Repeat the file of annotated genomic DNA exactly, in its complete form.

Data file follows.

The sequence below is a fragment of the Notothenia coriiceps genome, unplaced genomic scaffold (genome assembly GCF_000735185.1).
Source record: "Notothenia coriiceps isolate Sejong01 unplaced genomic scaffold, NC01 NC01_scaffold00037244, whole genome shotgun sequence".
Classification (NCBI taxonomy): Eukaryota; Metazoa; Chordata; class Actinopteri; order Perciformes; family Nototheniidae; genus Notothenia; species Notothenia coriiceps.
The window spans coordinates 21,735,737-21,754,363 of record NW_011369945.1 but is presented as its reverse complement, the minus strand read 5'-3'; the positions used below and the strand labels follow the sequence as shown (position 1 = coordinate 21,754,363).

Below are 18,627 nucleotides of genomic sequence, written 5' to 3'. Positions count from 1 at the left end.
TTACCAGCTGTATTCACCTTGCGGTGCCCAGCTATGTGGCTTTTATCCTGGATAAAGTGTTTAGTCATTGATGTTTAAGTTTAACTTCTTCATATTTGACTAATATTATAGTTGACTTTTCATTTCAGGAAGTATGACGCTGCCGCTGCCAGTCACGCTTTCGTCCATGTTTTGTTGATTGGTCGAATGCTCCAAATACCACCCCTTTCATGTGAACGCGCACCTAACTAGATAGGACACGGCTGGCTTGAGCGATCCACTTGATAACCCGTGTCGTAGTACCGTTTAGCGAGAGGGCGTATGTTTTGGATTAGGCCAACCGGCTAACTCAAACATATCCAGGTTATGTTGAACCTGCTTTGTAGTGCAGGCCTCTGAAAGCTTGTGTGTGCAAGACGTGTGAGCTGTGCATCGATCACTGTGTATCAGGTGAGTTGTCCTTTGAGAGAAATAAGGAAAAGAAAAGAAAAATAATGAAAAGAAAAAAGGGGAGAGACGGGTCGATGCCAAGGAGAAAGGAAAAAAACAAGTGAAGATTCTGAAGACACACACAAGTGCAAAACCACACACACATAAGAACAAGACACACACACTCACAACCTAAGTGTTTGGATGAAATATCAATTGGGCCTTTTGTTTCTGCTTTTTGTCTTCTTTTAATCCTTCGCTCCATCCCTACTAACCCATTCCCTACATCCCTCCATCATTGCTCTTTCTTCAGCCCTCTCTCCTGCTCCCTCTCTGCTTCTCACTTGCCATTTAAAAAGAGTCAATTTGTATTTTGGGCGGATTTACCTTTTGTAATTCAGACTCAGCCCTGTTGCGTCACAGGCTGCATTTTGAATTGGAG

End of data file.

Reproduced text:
The sequence below is a fragment of the Notothenia coriiceps genome, unplaced genomic scaffold (genome assembly GCF_000735185.1).
Source record: "Notothenia coriiceps isolate Sejong01 unplaced genomic scaffold, NC01 NC01_scaffold00037244, whole genome shotgun sequence".
Classification (NCBI taxonomy): Eukaryota; Metazoa; Chordata; class Actinopteri; order Perciformes; family Nototheniidae; genus Notothenia; species Notothenia coriiceps.
The window spans coordinates 21,735,737-21,754,363 of record NW_011369945.1 but is presented as its reverse complement, the minus strand read 5'-3'; the positions used below and the strand labels follow the sequence as shown (position 1 = coordinate 21,754,363).

Below are 18,627 nucleotides of genomic sequence, written 5' to 3'. Positions count from 1 at the left end.
TTACCAGCTGTATTCACCTTGCGGTGCCCAGCTATGTGGCTTTTATCCTGGATAAAGTGTTTAGTCATTGATGTTTAAGTTTAACTTCTTCATATTTGACTAATATTATAGTTGACTTTTCATTTCAGGAAGTATGACGCTGCCGCTGCCAGTCACGCTTTCGTCCATGTTTTGTTGATTGGTCGAATGCTCCAAATACCACCCCTTTCATGTGAACGCGCACCTAACTAGATAGGACACGGCTGGCTTGAGCGATCCACTTGATAACCCGTGTCGTAGTACCGTTTAGCGAGAGGGCGTATGTTTTGGATTAGGCCAACCGGCTAACTCAAACATATCCAGGTTATGTTGAACCTGCTTTGTAGTGCAGGCCTCTGAAAGCTTGTGTGTGCAAGACGTGTGAGCTGTGCATCGATCACTGTGTATCAGGTGAGTTGTCCTTTGAGAGAAATAAGGAAAAGAAAAGAAAAATAATGAAAAGAAAAAAGGGGAGAGACGGGTCGATGCCAAGGAGAAAGGAAAAAAACAAGTGAAGATTCTGAAGACACACACAAGTGCAAAACCACACACACATAAGAACAAGACACACACACTCACAACCTAAGTGTTTGGATGAAATATCAATTGGGCCTTTTGTTTCTGCTTTTTGTCTTCTTTTAATCCTTCGCTCCATCCCTACTAACCCATTCCCTACATCCCTCCATCATTGCTCTTTCTTCAGCCCTCTCTCCTGCTCCCTCTCTGCTTCTCACTTGCCATTTAAAAAGAGTCAATTTGTATTTTGGGCGGATTTACCTTTTGTAATTCAGACTCAGCCCTGTTGCGTCACAGGCTGCATTTTGAATTGGAG